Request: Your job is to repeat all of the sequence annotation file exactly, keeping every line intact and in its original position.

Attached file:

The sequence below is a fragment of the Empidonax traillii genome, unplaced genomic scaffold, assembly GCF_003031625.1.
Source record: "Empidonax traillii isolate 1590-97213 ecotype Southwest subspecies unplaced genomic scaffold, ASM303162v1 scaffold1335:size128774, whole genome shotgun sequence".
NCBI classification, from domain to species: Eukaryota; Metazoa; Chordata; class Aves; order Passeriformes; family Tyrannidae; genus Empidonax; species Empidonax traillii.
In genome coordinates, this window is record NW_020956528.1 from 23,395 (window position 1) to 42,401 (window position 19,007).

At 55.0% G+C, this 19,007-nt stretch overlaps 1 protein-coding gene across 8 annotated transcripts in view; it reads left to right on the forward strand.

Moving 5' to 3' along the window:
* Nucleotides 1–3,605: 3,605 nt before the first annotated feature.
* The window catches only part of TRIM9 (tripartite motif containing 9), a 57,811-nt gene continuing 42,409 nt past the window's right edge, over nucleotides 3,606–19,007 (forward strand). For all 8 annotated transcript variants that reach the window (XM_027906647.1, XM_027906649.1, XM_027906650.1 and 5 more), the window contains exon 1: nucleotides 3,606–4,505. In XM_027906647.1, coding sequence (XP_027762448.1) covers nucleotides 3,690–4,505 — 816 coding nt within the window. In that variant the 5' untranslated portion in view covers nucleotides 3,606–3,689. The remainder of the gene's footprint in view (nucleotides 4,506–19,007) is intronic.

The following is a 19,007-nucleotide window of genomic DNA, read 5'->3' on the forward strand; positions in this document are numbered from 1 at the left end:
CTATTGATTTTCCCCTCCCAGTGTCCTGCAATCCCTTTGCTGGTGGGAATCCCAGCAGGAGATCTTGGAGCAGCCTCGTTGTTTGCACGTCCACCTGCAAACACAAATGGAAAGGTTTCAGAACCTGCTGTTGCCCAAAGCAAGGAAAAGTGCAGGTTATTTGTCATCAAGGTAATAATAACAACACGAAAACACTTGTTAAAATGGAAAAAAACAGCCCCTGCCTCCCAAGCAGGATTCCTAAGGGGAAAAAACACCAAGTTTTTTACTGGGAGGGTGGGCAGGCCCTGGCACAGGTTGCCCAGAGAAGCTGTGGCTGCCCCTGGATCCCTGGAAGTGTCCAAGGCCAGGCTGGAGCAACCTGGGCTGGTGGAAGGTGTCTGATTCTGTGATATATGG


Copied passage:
The sequence below is a fragment of the Empidonax traillii genome, unplaced genomic scaffold, assembly GCF_003031625.1.
Source record: "Empidonax traillii isolate 1590-97213 ecotype Southwest subspecies unplaced genomic scaffold, ASM303162v1 scaffold1335:size128774, whole genome shotgun sequence".
NCBI classification, from domain to species: Eukaryota; Metazoa; Chordata; class Aves; order Passeriformes; family Tyrannidae; genus Empidonax; species Empidonax traillii.
In genome coordinates, this window is record NW_020956528.1 from 23,395 (window position 1) to 42,401 (window position 19,007).

At 55.0% G+C, this 19,007-nt stretch overlaps 1 protein-coding gene across 8 annotated transcripts in view; it reads left to right on the forward strand.

Moving 5' to 3' along the window:
* Nucleotides 1–3,605: 3,605 nt before the first annotated feature.
* The window catches only part of TRIM9 (tripartite motif containing 9), a 57,811-nt gene continuing 42,409 nt past the window's right edge, over nucleotides 3,606–19,007 (forward strand). For all 8 annotated transcript variants that reach the window (XM_027906647.1, XM_027906649.1, XM_027906650.1 and 5 more), the window contains exon 1: nucleotides 3,606–4,505. In XM_027906647.1, coding sequence (XP_027762448.1) covers nucleotides 3,690–4,505 — 816 coding nt within the window. In that variant the 5' untranslated portion in view covers nucleotides 3,606–3,689. The remainder of the gene's footprint in view (nucleotides 4,506–19,007) is intronic.

The following is a 19,007-nucleotide window of genomic DNA, read 5'->3' on the forward strand; positions in this document are numbered from 1 at the left end:
CTATTGATTTTCCCCTCCCAGTGTCCTGCAATCCCTTTGCTGGTGGGAATCCCAGCAGGAGATCTTGGAGCAGCCTCGTTGTTTGCACGTCCACCTGCAAACACAAATGGAAAGGTTTCAGAACCTGCTGTTGCCCAAAGCAAGGAAAAGTGCAGGTTATTTGTCATCAAGGTAATAATAACAACACGAAAACACTTGTTAAAATGGAAAAAAACAGCCCCTGCCTCCCAAGCAGGATTCCTAAGGGGAAAAAACACCAAGTTTTTTACTGGGAGGGTGGGCAGGCCCTGGCACAGGTTGCCCAGAGAAGCTGTGGCTGCCCCTGGATCCCTGGAAGTGTCCAAGGCCAGGCTGGAGCAACCTGGGCTGGTGGAAGGTGTCTGATTCTGTGATATATGG